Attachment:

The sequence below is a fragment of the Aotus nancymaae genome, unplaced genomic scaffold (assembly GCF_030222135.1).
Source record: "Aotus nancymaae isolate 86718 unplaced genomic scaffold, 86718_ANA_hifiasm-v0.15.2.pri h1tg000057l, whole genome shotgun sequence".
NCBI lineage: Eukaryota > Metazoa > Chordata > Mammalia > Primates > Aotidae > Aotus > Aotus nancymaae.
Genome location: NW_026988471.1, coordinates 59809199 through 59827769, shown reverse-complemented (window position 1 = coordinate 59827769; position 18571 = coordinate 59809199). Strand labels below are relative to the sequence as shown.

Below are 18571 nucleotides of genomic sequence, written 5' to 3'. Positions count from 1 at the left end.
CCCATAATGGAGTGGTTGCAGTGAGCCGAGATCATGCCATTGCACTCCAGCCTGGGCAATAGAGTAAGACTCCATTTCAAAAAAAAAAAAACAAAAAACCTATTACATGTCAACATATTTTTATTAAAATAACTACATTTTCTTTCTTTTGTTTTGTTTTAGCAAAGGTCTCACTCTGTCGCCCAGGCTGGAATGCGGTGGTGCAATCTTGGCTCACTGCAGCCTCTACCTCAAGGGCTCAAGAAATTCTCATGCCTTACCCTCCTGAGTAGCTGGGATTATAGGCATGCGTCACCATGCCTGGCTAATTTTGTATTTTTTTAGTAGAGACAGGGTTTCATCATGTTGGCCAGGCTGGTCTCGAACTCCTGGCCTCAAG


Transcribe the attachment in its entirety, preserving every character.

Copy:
The sequence below is a fragment of the Aotus nancymaae genome, unplaced genomic scaffold (assembly GCF_030222135.1).
Source record: "Aotus nancymaae isolate 86718 unplaced genomic scaffold, 86718_ANA_hifiasm-v0.15.2.pri h1tg000057l, whole genome shotgun sequence".
NCBI lineage: Eukaryota > Metazoa > Chordata > Mammalia > Primates > Aotidae > Aotus > Aotus nancymaae.
Genome location: NW_026988471.1, coordinates 59809199 through 59827769, shown reverse-complemented (window position 1 = coordinate 59827769; position 18571 = coordinate 59809199). Strand labels below are relative to the sequence as shown.

Below are 18571 nucleotides of genomic sequence, written 5' to 3'. Positions count from 1 at the left end.
CCCATAATGGAGTGGTTGCAGTGAGCCGAGATCATGCCATTGCACTCCAGCCTGGGCAATAGAGTAAGACTCCATTTCAAAAAAAAAAAAACAAAAAACCTATTACATGTCAACATATTTTTATTAAAATAACTACATTTTCTTTCTTTTGTTTTGTTTTAGCAAAGGTCTCACTCTGTCGCCCAGGCTGGAATGCGGTGGTGCAATCTTGGCTCACTGCAGCCTCTACCTCAAGGGCTCAAGAAATTCTCATGCCTTACCCTCCTGAGTAGCTGGGATTATAGGCATGCGTCACCATGCCTGGCTAATTTTGTATTTTTTTAGTAGAGACAGGGTTTCATCATGTTGGCCAGGCTGGTCTCGAACTCCTGGCCTCAAG